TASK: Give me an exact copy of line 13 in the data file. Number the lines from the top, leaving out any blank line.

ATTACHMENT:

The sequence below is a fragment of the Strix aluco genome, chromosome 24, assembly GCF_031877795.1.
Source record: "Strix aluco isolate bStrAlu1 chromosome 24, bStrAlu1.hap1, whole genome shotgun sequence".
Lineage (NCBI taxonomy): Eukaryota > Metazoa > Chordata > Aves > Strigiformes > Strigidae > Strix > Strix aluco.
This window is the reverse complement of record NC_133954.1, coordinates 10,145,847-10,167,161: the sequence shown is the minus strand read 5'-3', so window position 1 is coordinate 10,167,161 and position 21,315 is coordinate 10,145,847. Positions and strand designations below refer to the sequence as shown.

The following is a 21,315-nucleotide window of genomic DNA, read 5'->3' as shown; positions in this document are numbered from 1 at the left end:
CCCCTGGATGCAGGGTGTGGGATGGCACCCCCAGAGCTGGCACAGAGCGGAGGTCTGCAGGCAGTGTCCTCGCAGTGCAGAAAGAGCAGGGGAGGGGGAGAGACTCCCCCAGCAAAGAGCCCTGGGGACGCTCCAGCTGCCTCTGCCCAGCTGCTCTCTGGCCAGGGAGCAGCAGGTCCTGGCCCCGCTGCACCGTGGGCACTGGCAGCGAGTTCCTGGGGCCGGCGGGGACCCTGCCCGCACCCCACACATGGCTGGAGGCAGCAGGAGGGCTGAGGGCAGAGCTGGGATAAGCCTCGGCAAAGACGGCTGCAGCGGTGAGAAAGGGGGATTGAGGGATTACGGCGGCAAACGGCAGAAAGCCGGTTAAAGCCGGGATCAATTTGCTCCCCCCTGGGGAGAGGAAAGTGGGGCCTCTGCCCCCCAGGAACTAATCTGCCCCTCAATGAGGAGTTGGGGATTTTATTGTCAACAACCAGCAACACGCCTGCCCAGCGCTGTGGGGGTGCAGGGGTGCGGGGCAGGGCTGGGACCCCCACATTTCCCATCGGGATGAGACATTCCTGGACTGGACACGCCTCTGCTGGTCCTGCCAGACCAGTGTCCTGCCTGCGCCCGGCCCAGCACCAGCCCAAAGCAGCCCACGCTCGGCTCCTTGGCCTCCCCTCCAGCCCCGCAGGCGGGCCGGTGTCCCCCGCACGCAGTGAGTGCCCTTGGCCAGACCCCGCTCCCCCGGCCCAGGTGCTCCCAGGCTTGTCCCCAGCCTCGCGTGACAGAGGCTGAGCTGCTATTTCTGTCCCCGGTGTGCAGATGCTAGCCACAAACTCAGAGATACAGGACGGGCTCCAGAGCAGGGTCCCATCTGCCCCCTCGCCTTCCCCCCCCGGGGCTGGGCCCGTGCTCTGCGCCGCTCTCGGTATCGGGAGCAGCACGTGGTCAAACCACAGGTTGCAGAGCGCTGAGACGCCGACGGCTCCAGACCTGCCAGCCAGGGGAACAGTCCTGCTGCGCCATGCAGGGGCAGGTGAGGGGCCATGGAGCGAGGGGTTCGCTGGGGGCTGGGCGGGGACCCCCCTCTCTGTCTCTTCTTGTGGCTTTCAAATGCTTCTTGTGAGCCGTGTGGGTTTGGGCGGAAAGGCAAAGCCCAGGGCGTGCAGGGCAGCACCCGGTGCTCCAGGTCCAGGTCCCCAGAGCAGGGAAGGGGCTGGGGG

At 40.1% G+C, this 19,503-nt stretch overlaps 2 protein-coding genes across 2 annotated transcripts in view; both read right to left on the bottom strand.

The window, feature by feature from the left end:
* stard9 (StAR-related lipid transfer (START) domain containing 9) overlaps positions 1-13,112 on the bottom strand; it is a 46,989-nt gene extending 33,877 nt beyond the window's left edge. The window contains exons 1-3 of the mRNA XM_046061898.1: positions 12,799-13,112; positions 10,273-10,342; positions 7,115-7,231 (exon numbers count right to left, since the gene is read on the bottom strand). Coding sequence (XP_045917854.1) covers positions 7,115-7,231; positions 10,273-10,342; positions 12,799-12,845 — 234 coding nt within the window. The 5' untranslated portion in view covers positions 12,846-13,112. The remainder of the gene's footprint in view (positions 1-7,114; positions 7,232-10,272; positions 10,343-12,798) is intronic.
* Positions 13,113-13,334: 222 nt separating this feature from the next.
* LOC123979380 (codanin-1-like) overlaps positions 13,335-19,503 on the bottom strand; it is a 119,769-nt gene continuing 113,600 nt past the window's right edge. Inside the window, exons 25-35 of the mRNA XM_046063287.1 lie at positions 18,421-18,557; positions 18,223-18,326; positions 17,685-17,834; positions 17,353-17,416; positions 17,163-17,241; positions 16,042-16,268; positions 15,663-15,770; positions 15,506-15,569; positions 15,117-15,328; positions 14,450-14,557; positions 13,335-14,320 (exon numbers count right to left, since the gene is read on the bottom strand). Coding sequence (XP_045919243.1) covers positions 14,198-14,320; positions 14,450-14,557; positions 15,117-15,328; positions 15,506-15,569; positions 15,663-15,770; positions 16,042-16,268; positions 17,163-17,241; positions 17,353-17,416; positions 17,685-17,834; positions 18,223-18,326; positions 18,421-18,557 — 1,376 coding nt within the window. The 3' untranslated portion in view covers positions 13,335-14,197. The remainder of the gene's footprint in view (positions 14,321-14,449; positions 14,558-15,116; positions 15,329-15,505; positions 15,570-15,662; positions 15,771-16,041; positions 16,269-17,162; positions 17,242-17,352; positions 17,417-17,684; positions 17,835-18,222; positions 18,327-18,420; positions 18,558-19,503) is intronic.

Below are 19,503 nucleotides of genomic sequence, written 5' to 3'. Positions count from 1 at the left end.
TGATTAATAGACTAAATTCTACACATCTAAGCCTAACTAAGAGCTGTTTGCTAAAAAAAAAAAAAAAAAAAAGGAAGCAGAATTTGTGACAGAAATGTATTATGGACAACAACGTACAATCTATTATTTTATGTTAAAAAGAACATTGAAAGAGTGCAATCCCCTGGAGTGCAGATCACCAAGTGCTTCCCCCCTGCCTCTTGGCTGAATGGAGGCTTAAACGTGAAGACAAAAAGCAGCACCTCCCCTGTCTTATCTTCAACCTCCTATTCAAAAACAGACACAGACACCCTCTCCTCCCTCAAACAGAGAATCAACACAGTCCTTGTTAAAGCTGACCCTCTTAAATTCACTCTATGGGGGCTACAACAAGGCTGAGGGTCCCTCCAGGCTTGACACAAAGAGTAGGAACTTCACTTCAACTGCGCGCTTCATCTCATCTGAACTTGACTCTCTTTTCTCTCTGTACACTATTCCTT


TGATTAATAGACTAAATTCTACACATCTAAGCCTAACTAAGAGCTGTTTGCTAAAAAAAAAAAAAAAAAAAAGGAAGCAGAATTTGTGACAGAAATGTATTATGGACAACAACGTACAATCTATTATTTTATGTTAAAAAGAACATTGAAAGAGTGCAATCCCCTGGAGTGCAGATCACCAAGTGCTTCCCCCCTGCCTCTTGGCTGAATGGAGGCTTAAACGTGAAGACAAAAAGCAGCACCTCCCCTGTCTTATCTTCAACCTCCTATTCAAAAACAGACACAGACACCCTCTCCTCCCTCAAACAGAGAATCAACACAGTCCTTGTTAAAGCTGACCCTCTTAAATTCACTCTATGGGGGCTACAACAAGGCTGAGGGTCCCTCCAGGCTTGACACAAAGAGTAGGAACTTCACTTCAACTGCGCGCTTCATCTCATCTGAACTTGACTCTCTTTTCTCTCTGTACACTATTCCTT